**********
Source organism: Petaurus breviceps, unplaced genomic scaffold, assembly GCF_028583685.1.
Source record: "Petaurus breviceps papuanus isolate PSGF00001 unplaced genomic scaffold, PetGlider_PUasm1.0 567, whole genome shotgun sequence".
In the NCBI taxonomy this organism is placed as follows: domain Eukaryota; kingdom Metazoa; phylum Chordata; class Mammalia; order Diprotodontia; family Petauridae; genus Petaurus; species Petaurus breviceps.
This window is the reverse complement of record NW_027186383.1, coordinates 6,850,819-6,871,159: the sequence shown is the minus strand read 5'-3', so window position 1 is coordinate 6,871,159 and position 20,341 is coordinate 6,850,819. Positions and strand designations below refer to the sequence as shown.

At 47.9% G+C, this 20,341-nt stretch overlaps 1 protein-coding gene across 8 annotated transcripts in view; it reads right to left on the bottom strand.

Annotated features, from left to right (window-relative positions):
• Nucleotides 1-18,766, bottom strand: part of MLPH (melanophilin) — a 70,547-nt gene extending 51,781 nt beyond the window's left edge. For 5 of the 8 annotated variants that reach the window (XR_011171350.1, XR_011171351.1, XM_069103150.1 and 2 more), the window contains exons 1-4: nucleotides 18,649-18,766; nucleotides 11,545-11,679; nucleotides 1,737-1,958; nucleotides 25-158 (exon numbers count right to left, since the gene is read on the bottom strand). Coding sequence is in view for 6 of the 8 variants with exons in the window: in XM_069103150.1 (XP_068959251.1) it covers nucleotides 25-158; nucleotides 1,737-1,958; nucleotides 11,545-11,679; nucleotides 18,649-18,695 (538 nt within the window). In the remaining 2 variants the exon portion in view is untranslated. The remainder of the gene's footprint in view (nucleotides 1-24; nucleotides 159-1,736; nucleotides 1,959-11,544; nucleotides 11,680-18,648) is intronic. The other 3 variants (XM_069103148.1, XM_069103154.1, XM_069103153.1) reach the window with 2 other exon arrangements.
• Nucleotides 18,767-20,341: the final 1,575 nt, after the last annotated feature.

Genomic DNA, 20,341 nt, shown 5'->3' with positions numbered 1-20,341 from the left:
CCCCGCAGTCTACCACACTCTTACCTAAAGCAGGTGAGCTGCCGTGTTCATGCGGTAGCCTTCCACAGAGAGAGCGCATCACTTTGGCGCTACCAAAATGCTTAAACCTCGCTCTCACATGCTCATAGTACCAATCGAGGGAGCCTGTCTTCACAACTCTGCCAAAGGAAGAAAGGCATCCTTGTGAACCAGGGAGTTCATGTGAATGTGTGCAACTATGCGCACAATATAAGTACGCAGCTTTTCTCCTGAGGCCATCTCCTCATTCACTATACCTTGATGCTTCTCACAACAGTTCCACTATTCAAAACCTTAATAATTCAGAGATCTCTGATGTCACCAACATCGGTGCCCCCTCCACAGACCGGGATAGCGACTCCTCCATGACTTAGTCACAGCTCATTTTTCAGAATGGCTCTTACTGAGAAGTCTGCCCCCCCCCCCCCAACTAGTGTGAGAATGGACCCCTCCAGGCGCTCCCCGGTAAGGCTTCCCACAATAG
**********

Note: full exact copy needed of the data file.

Source organism: Petaurus breviceps, unplaced genomic scaffold, assembly GCF_028583685.1.
Source record: "Petaurus breviceps papuanus isolate PSGF00001 unplaced genomic scaffold, PetGlider_PUasm1.0 567, whole genome shotgun sequence".
In the NCBI taxonomy this organism is placed as follows: domain Eukaryota; kingdom Metazoa; phylum Chordata; class Mammalia; order Diprotodontia; family Petauridae; genus Petaurus; species Petaurus breviceps.
This window is the reverse complement of record NW_027186383.1, coordinates 6,850,819-6,871,159: the sequence shown is the minus strand read 5'-3', so window position 1 is coordinate 6,871,159 and position 20,341 is coordinate 6,850,819. Positions and strand designations below refer to the sequence as shown.

At 47.9% G+C, this 20,341-nt stretch overlaps 1 protein-coding gene across 8 annotated transcripts in view; it reads right to left on the bottom strand.

Annotated features, from left to right (window-relative positions):
• Nucleotides 1-18,766, bottom strand: part of MLPH (melanophilin) — a 70,547-nt gene extending 51,781 nt beyond the window's left edge. For 5 of the 8 annotated variants that reach the window (XR_011171350.1, XR_011171351.1, XM_069103150.1 and 2 more), the window contains exons 1-4: nucleotides 18,649-18,766; nucleotides 11,545-11,679; nucleotides 1,737-1,958; nucleotides 25-158 (exon numbers count right to left, since the gene is read on the bottom strand). Coding sequence is in view for 6 of the 8 variants with exons in the window: in XM_069103150.1 (XP_068959251.1) it covers nucleotides 25-158; nucleotides 1,737-1,958; nucleotides 11,545-11,679; nucleotides 18,649-18,695 (538 nt within the window). In the remaining 2 variants the exon portion in view is untranslated. The remainder of the gene's footprint in view (nucleotides 1-24; nucleotides 159-1,736; nucleotides 1,959-11,544; nucleotides 11,680-18,648) is intronic. The other 3 variants (XM_069103148.1, XM_069103154.1, XM_069103153.1) reach the window with 2 other exon arrangements.
• Nucleotides 18,767-20,341: the final 1,575 nt, after the last annotated feature.

Genomic DNA, 20,341 nt, shown 5'->3' with positions numbered 1-20,341 from the left:
CCCCGCAGTCTACCACACTCTTACCTAAAGCAGGTGAGCTGCCGTGTTCATGCGGTAGCCTTCCACAGAGAGAGCGCATCACTTTGGCGCTACCAAAATGCTTAAACCTCGCTCTCACATGCTCATAGTACCAATCGAGGGAGCCTGTCTTCACAACTCTGCCAAAGGAAGAAAGGCATCCTTGTGAACCAGGGAGTTCATGTGAATGTGTGCAACTATGCGCACAATATAAGTACGCAGCTTTTCTCCTGAGGCCATCTCCTCATTCACTATACCTTGATGCTTCTCACAACAGTTCCACTATTCAAAACCTTAATAATTCAGAGATCTCTGATGTCACCAACATCGGTGCCCCCTCCACAGACCGGGATAGCGACTCCTCCATGACTTAGTCACAGCTCATTTTTCAGAATGGCTCTTACTGAGAAGTCTGCCCCCCCCCCCCCAACTAGTGTGAGAATGGACCCCTCCAGGCGCTCCCCGGTAAGGCTTCCCACAATAG